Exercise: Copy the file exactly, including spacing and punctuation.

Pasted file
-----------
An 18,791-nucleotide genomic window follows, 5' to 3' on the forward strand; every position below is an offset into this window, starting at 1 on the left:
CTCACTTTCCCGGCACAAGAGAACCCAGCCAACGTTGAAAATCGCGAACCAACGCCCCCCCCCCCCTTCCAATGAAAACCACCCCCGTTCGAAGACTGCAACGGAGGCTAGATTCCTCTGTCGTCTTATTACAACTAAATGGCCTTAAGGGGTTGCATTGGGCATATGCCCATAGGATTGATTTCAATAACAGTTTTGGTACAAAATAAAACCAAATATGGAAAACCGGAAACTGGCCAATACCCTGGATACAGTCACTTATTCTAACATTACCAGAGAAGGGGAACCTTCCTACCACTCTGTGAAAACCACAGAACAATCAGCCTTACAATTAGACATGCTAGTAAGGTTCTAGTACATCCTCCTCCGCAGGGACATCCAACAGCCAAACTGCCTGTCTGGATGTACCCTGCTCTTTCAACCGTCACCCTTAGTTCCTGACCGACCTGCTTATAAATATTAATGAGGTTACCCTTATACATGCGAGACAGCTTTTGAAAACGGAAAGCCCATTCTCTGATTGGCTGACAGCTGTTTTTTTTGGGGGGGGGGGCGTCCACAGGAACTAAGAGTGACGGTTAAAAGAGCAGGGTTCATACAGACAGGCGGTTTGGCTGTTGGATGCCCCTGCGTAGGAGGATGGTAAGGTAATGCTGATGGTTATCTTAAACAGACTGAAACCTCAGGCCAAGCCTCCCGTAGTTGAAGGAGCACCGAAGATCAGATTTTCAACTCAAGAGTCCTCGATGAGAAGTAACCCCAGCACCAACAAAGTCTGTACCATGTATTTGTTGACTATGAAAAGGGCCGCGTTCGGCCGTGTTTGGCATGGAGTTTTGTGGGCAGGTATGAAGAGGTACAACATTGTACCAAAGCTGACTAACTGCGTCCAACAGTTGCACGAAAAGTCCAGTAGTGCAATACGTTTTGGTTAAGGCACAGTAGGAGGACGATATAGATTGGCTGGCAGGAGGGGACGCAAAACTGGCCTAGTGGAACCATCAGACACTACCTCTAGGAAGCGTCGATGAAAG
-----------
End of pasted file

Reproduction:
An 18,791-nucleotide genomic window follows, 5' to 3' on the forward strand; every position below is an offset into this window, starting at 1 on the left:
CTCACTTTCCCGGCACAAGAGAACCCAGCCAACGTTGAAAATCGCGAACCAACGCCCCCCCCCCCCTTCCAATGAAAACCACCCCCGTTCGAAGACTGCAACGGAGGCTAGATTCCTCTGTCGTCTTATTACAACTAAATGGCCTTAAGGGGTTGCATTGGGCATATGCCCATAGGATTGATTTCAATAACAGTTTTGGTACAAAATAAAACCAAATATGGAAAACCGGAAACTGGCCAATACCCTGGATACAGTCACTTATTCTAACATTACCAGAGAAGGGGAACCTTCCTACCACTCTGTGAAAACCACAGAACAATCAGCCTTACAATTAGACATGCTAGTAAGGTTCTAGTACATCCTCCTCCGCAGGGACATCCAACAGCCAAACTGCCTGTCTGGATGTACCCTGCTCTTTCAACCGTCACCCTTAGTTCCTGACCGACCTGCTTATAAATATTAATGAGGTTACCCTTATACATGCGAGACAGCTTTTGAAAACGGAAAGCCCATTCTCTGATTGGCTGACAGCTGTTTTTTTTGGGGGGGGGGGCGTCCACAGGAACTAAGAGTGACGGTTAAAAGAGCAGGGTTCATACAGACAGGCGGTTTGGCTGTTGGATGCCCCTGCGTAGGAGGATGGTAAGGTAATGCTGATGGTTATCTTAAACAGACTGAAACCTCAGGCCAAGCCTCCCGTAGTTGAAGGAGCACCGAAGATCAGATTTTCAACTCAAGAGTCCTCGATGAGAAGTAACCCCAGCACCAACAAAGTCTGTACCATGTATTTGTTGACTATGAAAAGGGCCGCGTTCGGCCGTGTTTGGCATGGAGTTTTGTGGGCAGGTATGAAGAGGTACAACATTGTACCAAAGCTGACTAACTGCGTCCAACAGTTGCACGAAAAGTCCAGTAGTGCAATACGTTTTGGTTAAGGCACAGTAGGAGGACGATATAGATTGGCTGGCAGGAGGGGACGCAAAACTGGCCTAGTGGAACCATCAGACACTACCTCTAGGAAGCGTCGATGAAAG